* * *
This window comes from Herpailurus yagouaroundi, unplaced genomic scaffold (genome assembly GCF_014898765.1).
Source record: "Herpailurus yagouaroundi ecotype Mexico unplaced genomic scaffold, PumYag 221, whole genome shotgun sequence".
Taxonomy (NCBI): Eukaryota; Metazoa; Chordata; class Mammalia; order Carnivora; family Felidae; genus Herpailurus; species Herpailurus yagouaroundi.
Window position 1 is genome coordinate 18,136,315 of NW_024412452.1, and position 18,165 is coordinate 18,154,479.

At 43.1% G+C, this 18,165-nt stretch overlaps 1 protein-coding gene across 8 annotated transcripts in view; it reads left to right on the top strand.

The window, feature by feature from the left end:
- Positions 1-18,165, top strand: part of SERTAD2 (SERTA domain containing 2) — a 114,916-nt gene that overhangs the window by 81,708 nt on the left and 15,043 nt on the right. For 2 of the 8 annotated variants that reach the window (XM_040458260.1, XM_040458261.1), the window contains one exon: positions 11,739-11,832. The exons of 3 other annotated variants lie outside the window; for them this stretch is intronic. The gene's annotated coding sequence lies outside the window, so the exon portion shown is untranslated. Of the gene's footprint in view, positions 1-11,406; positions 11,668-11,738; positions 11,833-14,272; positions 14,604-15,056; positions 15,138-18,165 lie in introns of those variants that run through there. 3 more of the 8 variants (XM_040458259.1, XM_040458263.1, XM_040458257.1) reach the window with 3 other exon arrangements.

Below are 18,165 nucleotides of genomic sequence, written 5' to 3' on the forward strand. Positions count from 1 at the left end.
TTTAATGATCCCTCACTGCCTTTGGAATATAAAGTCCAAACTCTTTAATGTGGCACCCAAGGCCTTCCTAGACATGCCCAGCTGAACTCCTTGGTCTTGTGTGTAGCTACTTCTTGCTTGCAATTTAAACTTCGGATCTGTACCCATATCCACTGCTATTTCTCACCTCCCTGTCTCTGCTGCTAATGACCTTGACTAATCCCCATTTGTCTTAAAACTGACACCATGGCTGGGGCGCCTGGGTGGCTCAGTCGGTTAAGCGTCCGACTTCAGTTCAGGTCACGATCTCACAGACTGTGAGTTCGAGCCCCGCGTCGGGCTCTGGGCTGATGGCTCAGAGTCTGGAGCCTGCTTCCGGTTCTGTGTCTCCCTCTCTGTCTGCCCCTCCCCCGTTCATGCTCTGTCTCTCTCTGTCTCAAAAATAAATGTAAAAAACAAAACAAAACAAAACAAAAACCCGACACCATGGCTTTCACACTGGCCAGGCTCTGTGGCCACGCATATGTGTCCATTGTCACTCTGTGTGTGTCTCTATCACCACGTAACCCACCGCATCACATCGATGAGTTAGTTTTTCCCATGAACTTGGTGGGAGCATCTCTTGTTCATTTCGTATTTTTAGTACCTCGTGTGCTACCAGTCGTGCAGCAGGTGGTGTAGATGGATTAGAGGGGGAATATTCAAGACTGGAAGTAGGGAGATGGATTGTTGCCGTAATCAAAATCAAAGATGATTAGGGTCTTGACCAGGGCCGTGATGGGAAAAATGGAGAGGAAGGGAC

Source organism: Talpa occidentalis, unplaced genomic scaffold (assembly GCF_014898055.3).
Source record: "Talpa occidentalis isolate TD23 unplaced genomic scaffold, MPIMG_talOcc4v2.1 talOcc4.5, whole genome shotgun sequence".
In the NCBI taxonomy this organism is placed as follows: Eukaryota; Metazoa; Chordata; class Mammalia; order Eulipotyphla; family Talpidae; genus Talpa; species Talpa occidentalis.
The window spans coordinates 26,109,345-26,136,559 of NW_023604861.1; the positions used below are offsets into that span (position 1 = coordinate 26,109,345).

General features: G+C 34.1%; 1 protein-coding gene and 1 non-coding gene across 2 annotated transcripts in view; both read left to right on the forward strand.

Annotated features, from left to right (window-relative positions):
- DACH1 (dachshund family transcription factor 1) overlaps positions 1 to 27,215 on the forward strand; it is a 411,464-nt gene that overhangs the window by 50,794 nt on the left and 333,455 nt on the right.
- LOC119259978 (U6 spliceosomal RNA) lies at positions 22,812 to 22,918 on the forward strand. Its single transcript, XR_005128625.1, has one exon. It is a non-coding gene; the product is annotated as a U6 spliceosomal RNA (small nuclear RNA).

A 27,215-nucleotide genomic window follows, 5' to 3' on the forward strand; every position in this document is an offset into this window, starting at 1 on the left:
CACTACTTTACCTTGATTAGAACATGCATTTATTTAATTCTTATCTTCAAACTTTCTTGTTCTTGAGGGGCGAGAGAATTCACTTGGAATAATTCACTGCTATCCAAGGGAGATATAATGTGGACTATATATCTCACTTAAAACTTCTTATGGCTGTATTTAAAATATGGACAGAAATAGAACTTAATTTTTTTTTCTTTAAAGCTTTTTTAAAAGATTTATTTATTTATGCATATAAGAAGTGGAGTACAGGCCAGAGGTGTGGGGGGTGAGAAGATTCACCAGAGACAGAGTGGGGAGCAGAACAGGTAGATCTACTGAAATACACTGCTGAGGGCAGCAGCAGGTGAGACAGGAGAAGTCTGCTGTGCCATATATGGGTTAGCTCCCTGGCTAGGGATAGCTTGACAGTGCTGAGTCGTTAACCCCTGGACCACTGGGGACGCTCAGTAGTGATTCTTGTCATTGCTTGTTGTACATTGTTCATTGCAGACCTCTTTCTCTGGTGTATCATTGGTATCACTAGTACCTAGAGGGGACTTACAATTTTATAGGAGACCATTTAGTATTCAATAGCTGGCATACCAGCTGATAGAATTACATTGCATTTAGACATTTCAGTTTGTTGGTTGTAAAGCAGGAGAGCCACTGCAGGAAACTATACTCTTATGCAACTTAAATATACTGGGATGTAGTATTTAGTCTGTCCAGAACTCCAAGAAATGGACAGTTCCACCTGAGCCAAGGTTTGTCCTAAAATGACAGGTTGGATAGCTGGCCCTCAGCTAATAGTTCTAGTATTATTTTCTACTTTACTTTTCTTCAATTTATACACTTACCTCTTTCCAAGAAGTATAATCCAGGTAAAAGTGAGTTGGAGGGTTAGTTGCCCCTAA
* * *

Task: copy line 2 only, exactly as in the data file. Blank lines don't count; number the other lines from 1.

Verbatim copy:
Source record: "Herpailurus yagouaroundi ecotype Mexico unplaced genomic scaffold, PumYag 221, whole genome shotgun sequence".